What necessarily needs to be addressed in this context is the inherent power dynamics that exist within spaces like a university. The different identities we hold based on our caste, class and gender will play an important role in the possibilities and limitations of dialogue. Further, within the university are definite power differentials in terms of the positions ascribed – a professor holds more power than a student does. In contexts like these, there has to be an attempt to identify these inequalities and dialogue while being conscious of them. While Bohm’s writings on dialogue do take these into account, considering that our realities are coloured by elements like this, closer attention must be paid to such nuances. If we are to bring his abstract ideals of what good dialogue must be like, we cannot ignore the social realities we live in.

Considering the diversities that we live in and experience, there will be as many opinions as there are people. In contexts like this, what would it take for us to dialogue in the manner that Bohm intended? Knowing our realities, how can we be conscious of power in the context of obvious power differentials? And further, once we are conscious, how do we reorganize ourselves in order to delve into meaning making as equals? Could a university that engages in conversations on radically different ideologies and thoughts prepare its students to be receptive listeners and thoughtful contributors to a shared meaning making process? If yes, what would it take?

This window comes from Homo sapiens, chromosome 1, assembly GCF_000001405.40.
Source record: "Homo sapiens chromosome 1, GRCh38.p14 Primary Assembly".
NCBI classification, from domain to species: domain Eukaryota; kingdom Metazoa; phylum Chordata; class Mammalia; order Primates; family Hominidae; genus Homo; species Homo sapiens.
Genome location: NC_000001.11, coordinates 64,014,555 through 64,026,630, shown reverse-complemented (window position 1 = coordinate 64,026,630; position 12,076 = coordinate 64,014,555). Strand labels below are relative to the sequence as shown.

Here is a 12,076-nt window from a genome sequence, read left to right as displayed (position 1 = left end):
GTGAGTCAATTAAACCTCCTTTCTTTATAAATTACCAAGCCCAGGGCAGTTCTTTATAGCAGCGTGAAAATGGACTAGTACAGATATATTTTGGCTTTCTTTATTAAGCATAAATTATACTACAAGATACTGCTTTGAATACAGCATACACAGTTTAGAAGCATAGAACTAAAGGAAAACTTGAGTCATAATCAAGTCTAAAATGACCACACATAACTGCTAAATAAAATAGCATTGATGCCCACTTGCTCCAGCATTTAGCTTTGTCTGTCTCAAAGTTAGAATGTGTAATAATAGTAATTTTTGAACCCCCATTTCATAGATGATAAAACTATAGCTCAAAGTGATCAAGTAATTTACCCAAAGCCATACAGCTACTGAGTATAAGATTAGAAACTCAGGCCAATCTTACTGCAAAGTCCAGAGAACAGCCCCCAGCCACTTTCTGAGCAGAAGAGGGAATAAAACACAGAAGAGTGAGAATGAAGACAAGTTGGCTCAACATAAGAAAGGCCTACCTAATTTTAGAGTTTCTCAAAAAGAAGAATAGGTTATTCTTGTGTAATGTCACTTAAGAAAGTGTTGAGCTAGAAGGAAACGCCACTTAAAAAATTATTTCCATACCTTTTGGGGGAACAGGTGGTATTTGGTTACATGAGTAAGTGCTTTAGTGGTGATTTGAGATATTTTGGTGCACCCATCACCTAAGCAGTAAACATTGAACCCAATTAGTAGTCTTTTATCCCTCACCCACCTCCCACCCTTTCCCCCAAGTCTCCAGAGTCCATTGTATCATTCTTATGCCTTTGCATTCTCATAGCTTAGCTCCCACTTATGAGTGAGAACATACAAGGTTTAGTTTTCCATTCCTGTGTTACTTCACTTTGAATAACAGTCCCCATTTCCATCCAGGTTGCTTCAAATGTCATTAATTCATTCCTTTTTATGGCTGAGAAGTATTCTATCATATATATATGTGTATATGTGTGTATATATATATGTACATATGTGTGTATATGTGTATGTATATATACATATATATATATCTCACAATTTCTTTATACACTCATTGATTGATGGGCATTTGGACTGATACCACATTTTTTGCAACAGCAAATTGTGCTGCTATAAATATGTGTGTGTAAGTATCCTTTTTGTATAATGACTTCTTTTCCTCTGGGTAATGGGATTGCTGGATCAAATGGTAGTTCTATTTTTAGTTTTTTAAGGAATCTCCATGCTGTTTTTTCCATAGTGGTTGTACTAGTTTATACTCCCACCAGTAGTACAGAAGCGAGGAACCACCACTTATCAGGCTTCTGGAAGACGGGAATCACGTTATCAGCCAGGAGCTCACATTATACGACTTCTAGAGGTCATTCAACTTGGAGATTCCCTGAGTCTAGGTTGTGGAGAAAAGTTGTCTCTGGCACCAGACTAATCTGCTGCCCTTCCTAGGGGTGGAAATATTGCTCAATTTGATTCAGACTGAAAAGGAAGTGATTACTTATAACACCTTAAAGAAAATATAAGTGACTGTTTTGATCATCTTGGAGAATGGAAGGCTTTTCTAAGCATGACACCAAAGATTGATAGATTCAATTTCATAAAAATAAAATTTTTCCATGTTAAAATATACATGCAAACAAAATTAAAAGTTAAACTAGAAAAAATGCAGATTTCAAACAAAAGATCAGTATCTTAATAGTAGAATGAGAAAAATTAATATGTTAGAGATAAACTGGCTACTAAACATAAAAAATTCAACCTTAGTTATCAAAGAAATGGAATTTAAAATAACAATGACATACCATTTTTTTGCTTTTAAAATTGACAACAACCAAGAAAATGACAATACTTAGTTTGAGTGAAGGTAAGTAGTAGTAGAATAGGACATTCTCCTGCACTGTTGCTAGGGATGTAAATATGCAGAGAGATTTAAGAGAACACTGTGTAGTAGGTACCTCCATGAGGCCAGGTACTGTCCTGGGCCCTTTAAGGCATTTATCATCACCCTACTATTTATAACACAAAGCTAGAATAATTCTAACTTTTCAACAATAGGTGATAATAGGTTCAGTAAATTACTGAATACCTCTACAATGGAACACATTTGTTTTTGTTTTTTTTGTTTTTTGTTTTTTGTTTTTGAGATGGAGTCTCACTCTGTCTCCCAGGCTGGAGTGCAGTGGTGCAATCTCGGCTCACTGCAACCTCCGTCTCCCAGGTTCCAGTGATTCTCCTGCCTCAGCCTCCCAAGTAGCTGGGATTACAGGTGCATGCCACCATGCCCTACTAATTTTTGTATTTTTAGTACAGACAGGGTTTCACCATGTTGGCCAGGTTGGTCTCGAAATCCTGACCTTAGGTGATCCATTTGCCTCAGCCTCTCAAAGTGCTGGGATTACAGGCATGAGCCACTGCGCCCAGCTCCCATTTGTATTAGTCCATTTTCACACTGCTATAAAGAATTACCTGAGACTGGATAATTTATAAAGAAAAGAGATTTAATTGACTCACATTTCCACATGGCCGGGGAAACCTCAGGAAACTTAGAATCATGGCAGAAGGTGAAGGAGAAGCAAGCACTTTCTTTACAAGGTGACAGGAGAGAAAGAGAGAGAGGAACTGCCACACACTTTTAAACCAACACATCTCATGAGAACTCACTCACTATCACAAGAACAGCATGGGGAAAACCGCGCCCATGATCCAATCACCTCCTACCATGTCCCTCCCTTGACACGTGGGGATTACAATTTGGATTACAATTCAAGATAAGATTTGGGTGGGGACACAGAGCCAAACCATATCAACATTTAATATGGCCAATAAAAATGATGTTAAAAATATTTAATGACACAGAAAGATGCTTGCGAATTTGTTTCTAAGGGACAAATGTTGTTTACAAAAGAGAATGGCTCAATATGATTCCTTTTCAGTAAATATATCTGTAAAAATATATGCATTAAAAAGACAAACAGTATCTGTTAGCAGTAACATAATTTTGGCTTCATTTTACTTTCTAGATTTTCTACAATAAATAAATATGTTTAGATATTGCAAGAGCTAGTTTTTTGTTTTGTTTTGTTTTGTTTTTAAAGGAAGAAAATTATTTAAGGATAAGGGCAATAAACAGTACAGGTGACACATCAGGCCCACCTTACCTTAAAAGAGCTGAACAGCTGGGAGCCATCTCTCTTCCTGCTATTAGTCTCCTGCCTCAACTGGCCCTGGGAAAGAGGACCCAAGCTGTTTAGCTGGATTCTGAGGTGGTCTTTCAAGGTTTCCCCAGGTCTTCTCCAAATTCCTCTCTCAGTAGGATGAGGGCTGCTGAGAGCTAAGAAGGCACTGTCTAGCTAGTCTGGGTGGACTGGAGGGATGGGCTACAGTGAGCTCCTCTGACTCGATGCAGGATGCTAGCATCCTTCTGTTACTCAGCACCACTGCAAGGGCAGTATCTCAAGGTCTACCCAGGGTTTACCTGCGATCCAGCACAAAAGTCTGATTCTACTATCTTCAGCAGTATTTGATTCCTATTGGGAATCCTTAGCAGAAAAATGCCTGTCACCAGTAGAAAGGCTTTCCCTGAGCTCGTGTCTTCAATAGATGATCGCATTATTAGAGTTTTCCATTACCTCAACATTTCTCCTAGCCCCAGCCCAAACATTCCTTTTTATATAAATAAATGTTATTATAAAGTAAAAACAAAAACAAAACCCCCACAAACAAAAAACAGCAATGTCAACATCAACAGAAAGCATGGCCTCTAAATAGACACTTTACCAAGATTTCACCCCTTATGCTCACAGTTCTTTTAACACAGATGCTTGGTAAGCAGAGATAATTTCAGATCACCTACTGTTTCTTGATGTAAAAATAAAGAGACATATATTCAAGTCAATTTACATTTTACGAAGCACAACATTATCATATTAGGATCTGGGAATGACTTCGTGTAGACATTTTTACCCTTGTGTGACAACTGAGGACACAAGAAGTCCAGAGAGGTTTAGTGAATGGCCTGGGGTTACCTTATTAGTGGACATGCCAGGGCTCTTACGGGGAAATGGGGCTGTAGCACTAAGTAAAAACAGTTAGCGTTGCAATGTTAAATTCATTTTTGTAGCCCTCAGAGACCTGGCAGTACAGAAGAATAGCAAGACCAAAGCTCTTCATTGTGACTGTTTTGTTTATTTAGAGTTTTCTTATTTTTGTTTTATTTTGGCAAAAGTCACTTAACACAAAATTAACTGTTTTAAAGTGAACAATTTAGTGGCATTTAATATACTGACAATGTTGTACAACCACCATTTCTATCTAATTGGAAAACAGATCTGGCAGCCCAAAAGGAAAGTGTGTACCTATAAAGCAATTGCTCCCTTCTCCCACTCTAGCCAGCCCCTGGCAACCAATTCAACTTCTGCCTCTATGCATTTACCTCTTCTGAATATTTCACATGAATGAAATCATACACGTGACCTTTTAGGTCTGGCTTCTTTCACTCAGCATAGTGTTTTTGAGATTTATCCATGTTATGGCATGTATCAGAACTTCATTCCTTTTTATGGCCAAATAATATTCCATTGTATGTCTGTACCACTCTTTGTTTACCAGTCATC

The author is a student of education. Her interests lie in the areas of gender, dialogue, and compassionate education. She is currently a research associate with Azim Premji University, exploring how safe spaces for dialogue can be created in classrooms and schools to discuss issues of contention, particularly gender. She can be reached at riya.dominic19_mae@apu.edu.in.

Leave a Reply